Coursera Course on Discrete Optimization – The source for the above video and a great discussion of not only Knapsack but quite a few of these problems

Knapsack Problem at Rosetta Code – a good example data set and a variety of implementations in different languages

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TetrisPieces2

Bin Packing — given a set of items with weights w and a set of n bins with capacity c each, place the items into the bins such that the minimum amount of bins are used.

This problem is very similar to the knapsack problem found above, but this time we don’t care how much the items are worth. We just want to pack them in the smallest area possible. Solving this problem is invaluable for things like shipping and logistics. Obviously, companies want to be able to ship more with less space.

A more commonplace example could be thinking of this problem as Tetris in real life. Consider that you’re moving to a new place,  and you have you and your friends car in which to move things. How can you place all the items in your cars such that you take up space the most efficiently?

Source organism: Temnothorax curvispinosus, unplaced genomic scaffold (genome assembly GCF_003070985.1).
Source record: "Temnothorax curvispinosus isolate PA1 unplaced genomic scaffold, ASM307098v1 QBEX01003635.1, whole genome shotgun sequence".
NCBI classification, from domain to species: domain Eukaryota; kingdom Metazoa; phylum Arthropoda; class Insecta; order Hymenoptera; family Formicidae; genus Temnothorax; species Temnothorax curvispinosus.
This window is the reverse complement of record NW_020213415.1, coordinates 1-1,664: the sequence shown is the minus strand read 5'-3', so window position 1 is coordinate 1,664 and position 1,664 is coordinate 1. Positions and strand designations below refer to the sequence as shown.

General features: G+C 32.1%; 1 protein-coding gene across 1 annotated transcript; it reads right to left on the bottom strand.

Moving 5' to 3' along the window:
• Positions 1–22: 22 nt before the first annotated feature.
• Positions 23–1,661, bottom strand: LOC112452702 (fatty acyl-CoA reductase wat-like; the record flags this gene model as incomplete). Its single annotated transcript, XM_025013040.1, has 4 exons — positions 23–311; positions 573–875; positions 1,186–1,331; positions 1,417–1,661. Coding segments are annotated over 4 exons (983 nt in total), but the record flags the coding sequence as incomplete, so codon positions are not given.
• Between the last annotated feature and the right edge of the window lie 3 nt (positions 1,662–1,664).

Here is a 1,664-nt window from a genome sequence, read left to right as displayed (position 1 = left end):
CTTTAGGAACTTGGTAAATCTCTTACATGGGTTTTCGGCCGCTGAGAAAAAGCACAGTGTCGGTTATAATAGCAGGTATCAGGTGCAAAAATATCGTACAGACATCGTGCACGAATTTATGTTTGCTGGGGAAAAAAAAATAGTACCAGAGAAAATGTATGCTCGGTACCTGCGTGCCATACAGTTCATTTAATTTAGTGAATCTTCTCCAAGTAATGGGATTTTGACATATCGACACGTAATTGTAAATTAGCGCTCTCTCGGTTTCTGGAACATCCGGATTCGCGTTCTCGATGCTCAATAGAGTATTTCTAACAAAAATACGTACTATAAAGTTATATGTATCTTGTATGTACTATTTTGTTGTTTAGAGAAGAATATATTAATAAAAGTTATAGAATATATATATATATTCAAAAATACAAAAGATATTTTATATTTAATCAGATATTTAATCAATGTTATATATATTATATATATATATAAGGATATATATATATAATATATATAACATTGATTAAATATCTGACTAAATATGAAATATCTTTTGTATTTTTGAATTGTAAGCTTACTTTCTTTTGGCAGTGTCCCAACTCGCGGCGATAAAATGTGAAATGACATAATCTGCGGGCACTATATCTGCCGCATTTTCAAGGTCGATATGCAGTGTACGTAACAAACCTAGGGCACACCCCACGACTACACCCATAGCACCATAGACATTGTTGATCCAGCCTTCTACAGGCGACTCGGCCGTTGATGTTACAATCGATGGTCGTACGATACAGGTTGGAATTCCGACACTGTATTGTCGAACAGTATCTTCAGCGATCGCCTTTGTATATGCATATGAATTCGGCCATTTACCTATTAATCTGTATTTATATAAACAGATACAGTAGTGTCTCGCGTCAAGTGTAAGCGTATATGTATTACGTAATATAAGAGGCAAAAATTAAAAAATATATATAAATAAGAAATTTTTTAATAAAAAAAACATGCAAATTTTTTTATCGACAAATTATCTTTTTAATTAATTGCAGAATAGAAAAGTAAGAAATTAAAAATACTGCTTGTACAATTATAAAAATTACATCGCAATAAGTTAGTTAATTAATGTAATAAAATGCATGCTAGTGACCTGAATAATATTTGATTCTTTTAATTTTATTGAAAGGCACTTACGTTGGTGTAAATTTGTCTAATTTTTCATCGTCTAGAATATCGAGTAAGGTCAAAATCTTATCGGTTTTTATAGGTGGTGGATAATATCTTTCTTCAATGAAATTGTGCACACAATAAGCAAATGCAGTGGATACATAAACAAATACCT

Some progress has been made on reasonably large data sets by using what is called the “first fit decreasing algorithm”. This means that you pick up an item, and place it into the first bin that it will fit in. If it can’t fit in any of the current bins, make a new bin for it. Decreasing means that before you start placing items, you sort them all from biggest to smallest. You probably do this in your everyday life. If you want to pack a box, you start with the big items, right? No need to put lots of small items on the bottom. By getting the big items out of the way first, you can be more flexible with the remaining space because you will then have smaller items.

Class: This problem is NP-Hard.

References:

Wikipedia Page – a high level description of the problem

First Fit Decreasing Paper (pdf) – this is a technical paper describing computational bounds for using the first fit decreasing algorithm. Not for beginners.

3D Bin Packing Simulation – looks like a resource for companies to use to pack boxes and such

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I hope this provided a little taste of why these problems are so important. If you know any other good resources please let me know.